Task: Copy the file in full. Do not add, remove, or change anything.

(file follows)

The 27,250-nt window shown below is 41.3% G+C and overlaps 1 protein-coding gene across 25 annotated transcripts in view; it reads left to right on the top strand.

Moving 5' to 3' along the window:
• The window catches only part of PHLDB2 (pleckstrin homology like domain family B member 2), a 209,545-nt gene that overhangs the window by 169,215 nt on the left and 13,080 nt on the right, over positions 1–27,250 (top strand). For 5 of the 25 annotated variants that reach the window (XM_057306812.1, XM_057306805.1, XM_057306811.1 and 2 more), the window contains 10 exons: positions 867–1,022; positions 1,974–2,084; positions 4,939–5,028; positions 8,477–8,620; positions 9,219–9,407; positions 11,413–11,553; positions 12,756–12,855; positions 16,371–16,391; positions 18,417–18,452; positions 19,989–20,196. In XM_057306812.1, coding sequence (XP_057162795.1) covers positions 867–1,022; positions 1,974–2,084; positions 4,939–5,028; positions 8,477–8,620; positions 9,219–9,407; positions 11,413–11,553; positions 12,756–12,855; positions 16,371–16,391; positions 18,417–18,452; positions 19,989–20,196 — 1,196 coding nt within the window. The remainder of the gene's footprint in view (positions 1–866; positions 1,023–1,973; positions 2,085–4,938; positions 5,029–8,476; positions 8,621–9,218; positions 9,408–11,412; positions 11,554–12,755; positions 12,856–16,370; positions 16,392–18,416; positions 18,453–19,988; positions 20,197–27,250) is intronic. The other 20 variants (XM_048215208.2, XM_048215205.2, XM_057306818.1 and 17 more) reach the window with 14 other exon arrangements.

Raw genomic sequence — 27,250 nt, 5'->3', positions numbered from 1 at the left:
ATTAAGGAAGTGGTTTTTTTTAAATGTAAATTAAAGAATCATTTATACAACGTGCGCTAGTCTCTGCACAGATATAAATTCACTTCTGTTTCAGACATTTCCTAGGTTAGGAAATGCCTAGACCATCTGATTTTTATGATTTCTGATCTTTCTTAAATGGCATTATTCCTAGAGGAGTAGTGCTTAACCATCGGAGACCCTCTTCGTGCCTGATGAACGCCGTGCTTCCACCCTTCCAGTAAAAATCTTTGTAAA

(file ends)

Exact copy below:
The 27,250-nt window shown below is 41.3% G+C and overlaps 1 protein-coding gene across 25 annotated transcripts in view; it reads left to right on the top strand.

Moving 5' to 3' along the window:
• The window catches only part of PHLDB2 (pleckstrin homology like domain family B member 2), a 209,545-nt gene that overhangs the window by 169,215 nt on the left and 13,080 nt on the right, over positions 1–27,250 (top strand). For 5 of the 25 annotated variants that reach the window (XM_057306812.1, XM_057306805.1, XM_057306811.1 and 2 more), the window contains 10 exons: positions 867–1,022; positions 1,974–2,084; positions 4,939–5,028; positions 8,477–8,620; positions 9,219–9,407; positions 11,413–11,553; positions 12,756–12,855; positions 16,371–16,391; positions 18,417–18,452; positions 19,989–20,196. In XM_057306812.1, coding sequence (XP_057162795.1) covers positions 867–1,022; positions 1,974–2,084; positions 4,939–5,028; positions 8,477–8,620; positions 9,219–9,407; positions 11,413–11,553; positions 12,756–12,855; positions 16,371–16,391; positions 18,417–18,452; positions 19,989–20,196 — 1,196 coding nt within the window. The remainder of the gene's footprint in view (positions 1–866; positions 1,023–1,973; positions 2,085–4,938; positions 5,029–8,476; positions 8,621–9,218; positions 9,408–11,412; positions 11,554–12,755; positions 12,856–16,370; positions 16,392–18,416; positions 18,453–19,988; positions 20,197–27,250) is intronic. The other 20 variants (XM_048215208.2, XM_048215205.2, XM_057306818.1 and 17 more) reach the window with 14 other exon arrangements.

Raw genomic sequence — 27,250 nt, 5'->3', positions numbered from 1 at the left:
ATTAAGGAAGTGGTTTTTTTTAAATGTAAATTAAAGAATCATTTATACAACGTGCGCTAGTCTCTGCACAGATATAAATTCACTTCTGTTTCAGACATTTCCTAGGTTAGGAAATGCCTAGACCATCTGATTTTTATGATTTCTGATCTTTCTTAAATGGCATTATTCCTAGAGGAGTAGTGCTTAACCATCGGAGACCCTCTTCGTGCCTGATGAACGCCGTGCTTCCACCCTTCCAGTAAAAATCTTTGTAAA